Insitu building more small UAVs for Navy, Marines

Insitu has announced it is to build RQ-21A Blackjack small unmanned aerial vehicles for the U.S. Navy and Marine Corps, while Northrop Grumman has announced it is to use Australian-made components in its MQ-4C system.

By Richard Tomkins
Insitu building more small UAVs for Navy, Marines
Insitu's RQ-21A small unmanned aerial vehicle. Photo by Insitu.

BINGEN, Wash., July 31 (UPI) -- Insitu, a Boeing company, is building more small tactical unmanned aircraft systems for the U.S. Navy and Marine Corps.

The six RQ-21A Blackjack systems come under a Lot IV low-rate initial production contract worth $78 million.


"This award will increase the number of systems to the fleet and bring a greater footprint and capability to the Marine Air-Ground Task Force and Naval Special Warfare teams to meet operational demands," said Col. Eldon Metzger, program manager for the Navy and Marine Corps Small Tactical Unmanned Aircraft Systems.

"Blackjack will deliver unparalleled organic intelligence, surveillance and reconnaissance coverage," said Ryan M. Hartman, Insitu's president and chief executive officer. "We are proud to support the Navy and Marines and provide a capability that helps them rapidly deploy the system into a warfighting environment."

RQ-21A is 8.9 feet long and has a maximum speed of 86 miles per hour. It can fly as high as 19,500 feet and has a flight endurance time of 24 hours.

Insitu said its payload mass and volume are significantly larger than other small UAS being used by the Marines in theater.

The system includes electro-optic and mid-wave infrared sensors with a laser rangefinder and infrared marker.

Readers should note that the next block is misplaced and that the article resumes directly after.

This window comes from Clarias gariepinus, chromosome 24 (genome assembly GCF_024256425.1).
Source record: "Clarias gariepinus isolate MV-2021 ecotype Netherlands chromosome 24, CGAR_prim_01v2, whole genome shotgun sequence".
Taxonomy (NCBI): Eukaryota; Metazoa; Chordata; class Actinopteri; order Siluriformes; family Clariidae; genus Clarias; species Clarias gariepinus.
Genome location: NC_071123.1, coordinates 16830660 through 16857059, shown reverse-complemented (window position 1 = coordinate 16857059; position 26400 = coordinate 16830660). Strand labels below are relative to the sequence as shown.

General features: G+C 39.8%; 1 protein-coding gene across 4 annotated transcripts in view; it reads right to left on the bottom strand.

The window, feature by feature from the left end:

Insitu was given a STUAS engineering manufacturing and development contract in 2010 for the system, which achieved approval for low-rate initial production in 2013.

Information as to the delivery schedule for the RQ-21A Blackjack systems ordered was not disclosed.

In other UAV-related news, Northrop Grumman has contracted Australia's Ferra Engineering to manufacture components for the U.S. Navy's MQ-4C Triton unmanned aerial system.

The contract is the first given to an Australian company for the Triton and is for the first production lot of the UAS.

"At Northrop Grumman, it's very important to not only develop our own capabilities but to develop and foster capabilities in local supply chains," said Ian Irving, chief executive, Northrop Grumman Australia. "This is a great opportunity for quality-focused Australian companies to be involved in the production and sustainment of one of the U.S. Navy's and Royal Australian Air Force's key capabilities for many years to come.

"This contract, and the opportunities we expect will be available in follow-on production lots, highlight Northrop Grumman's commitment to Australian industry."

The MQ-4C is a broad-area maritime surveillance aircraft. It is more than 47 feet long, has a maximum speed of 357 mph, a service ceiling of 60,000 feet, and an endurance of 24 hours. It made its first flight in 2013.


Under the Northrop Grumman award, Ferra Engineering will manufacture mechanical sub-assemblies for the first four Triton air vehicles including structural components. Northrop Grumman's contracting of Brisbane-based Ferra Engineering was facilitated by the Australian Department of Defense's Global Supply Chain program through which international companies can assess and utilize Australian industry in their supply chains.

Australia announced its decision last year to purchase the Triton UAS and its sensor suite.

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